This year’s Nurses Week may be remembered for what didn’t happen.

For nursing, this was to be a year of celebration, of bringing attention to the vital role nurses play as the largest group of health professionals, providing most of the health care to the world. There were commemorative events planned for May 12 to mark the 200th birthday of Florence Nightingale and in October an international conference to end a year of highlighting nurses and the nursing profession. In the United States, the American Nurses Association (ANA) changed the annual May Nurses Week to Nurses Month. AJN planned several articles and covers throughout the year, including this issue’s guest editorial on the first-ever State of the World’s Nursing report.

COVID-19 has focused worldwide attention on the vital importance of nursing.

While in-person events have all been canceled because of the COVID-19 pandemic, what has not been lost is the attention to what nurses do and their courage and commitment to provide care to all who need it. And as with colleagues who performed their duties in other pandemics, combat zones, and life-threatening disasters, nurses today have not flinched in the face of great personal risk. I’m in awe of nurses who traveled from around the country to help augment exhausted staff in cities overwhelmed by patients with COVID-19.

Praise is no substitute for adequate PPE and fair compensation.

Nurses are being lauded among the heroes of this pandemic, and indeed they are—but that’s not enough. As Alexandra Petri writes in the Washington Post about air force flyovers to thank essential workers:

“There go the planes again! We will give you everything except PPE [personal protective equipment], and we will offer you all the thanks in the world but an increase in compensation. We will spare no expense except that which might be incurred in requiring a safer workplace…”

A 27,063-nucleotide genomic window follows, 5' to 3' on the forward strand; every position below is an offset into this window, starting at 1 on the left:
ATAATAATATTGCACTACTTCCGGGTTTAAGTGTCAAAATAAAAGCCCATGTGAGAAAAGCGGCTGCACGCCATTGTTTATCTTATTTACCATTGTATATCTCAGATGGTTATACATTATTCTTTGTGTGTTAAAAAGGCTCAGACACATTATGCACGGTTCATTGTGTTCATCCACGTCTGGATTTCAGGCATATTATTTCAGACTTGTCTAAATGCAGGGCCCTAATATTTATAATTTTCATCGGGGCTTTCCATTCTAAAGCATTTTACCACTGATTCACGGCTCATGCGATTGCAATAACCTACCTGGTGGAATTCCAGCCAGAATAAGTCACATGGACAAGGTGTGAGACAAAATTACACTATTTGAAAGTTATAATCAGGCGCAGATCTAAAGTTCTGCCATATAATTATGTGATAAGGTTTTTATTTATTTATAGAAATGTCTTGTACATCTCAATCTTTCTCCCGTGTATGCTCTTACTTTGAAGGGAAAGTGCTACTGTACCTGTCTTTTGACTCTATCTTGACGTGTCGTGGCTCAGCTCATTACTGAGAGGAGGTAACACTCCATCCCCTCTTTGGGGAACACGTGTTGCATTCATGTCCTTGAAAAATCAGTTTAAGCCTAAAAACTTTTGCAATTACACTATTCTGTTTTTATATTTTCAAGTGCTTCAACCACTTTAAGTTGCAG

Nurses should not be expected to regularly risk their lives to save others.

We’ve documented on this blog (see the special COVID-19 page) the risks and fear from scarce PPE and the erosion of infection prevention standards that began during the initial surge of patients and yet continues today. I’m at a loss to understand why, after almost two months, other countries can provide head-to-toe PPE and US nurses are still cobbling together supplies that don’t meet evidence-based standards.

Yet this administration crows about its “spectacular job” in managing the crisis. What would really be spectacular is ensuring those on the front line have the best PPE available to avoid becoming another grim statistic. We hear daily about more nurses and physicians who have been infected or died.

As I write in my editor’s note in the May issue of AJN:

“Nurses, physicians, and many other health care workers—and ultimately all of us—are suffering the consequences of archaic and misplaced funding priorities that ignored science and dismissed warnings from experts. Perhaps things will change after this, and we will be ready the next time. I hope so.”

In honor of the work nurses do, pandemic or no pandemic, our entire May issue will be free until May 16.